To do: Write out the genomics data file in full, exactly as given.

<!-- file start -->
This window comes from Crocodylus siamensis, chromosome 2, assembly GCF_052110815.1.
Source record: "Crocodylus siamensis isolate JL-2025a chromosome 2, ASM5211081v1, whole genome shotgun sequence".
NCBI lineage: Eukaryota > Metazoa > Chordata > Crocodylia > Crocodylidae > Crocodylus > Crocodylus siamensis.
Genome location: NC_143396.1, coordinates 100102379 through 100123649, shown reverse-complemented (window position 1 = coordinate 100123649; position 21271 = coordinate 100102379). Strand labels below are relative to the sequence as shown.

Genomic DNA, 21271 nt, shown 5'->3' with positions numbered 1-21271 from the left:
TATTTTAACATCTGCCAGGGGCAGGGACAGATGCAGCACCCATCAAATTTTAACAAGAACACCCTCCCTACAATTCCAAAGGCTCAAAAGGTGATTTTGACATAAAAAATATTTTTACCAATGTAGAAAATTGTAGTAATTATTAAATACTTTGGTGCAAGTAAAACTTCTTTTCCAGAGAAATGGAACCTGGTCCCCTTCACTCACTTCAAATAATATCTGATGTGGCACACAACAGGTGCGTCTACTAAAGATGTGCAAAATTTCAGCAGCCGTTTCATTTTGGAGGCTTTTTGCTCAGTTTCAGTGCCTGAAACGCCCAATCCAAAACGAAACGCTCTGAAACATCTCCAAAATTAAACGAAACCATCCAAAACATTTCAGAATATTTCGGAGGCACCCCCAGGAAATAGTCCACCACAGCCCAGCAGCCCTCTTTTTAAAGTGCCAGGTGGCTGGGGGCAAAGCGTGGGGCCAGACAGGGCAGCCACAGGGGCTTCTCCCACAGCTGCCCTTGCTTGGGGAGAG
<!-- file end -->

This window comes from Crocodylus siamensis, chromosome 2, assembly GCF_052110815.1.
Source record: "Crocodylus siamensis isolate JL-2025a chromosome 2, ASM5211081v1, whole genome shotgun sequence".
NCBI lineage: Eukaryota > Metazoa > Chordata > Crocodylia > Crocodylidae > Crocodylus > Crocodylus siamensis.
Genome location: NC_143396.1, coordinates 100102379 through 100123649, shown reverse-complemented (window position 1 = coordinate 100123649; position 21271 = coordinate 100102379). Strand labels below are relative to the sequence as shown.

Genomic DNA, 21271 nt, shown 5'->3' with positions numbered 1-21271 from the left:
TATTTTAACATCTGCCAGGGGCAGGGACAGATGCAGCACCCATCAAATTTTAACAAGAACACCCTCCCTACAATTCCAAAGGCTCAAAAGGTGATTTTGACATAAAAAATATTTTTACCAATGTAGAAAATTGTAGTAATTATTAAATACTTTGGTGCAAGTAAAACTTCTTTTCCAGAGAAATGGAACCTGGTCCCCTTCACTCACTTCAAATAATATCTGATGTGGCACACAACAGGTGCGTCTACTAAAGATGTGCAAAATTTCAGCAGCCGTTTCATTTTGGAGGCTTTTTGCTCAGTTTCAGTGCCTGAAACGCCCAATCCAAAACGAAACGCTCTGAAACATCTCCAAAATTAAACGAAACCATCCAAAACATTTCAGAATATTTCGGAGGCACCCCCAGGAAATAGTCCACCACAGCCCAGCAGCCCTCTTTTTAAAGTGCCAGGTGGCTGGGGGCAAAGCGTGGGGCCAGACAGGGCAGCCACAGGGGCTTCTCCCACAGCTGCCCTTGCTTGGGGAGAG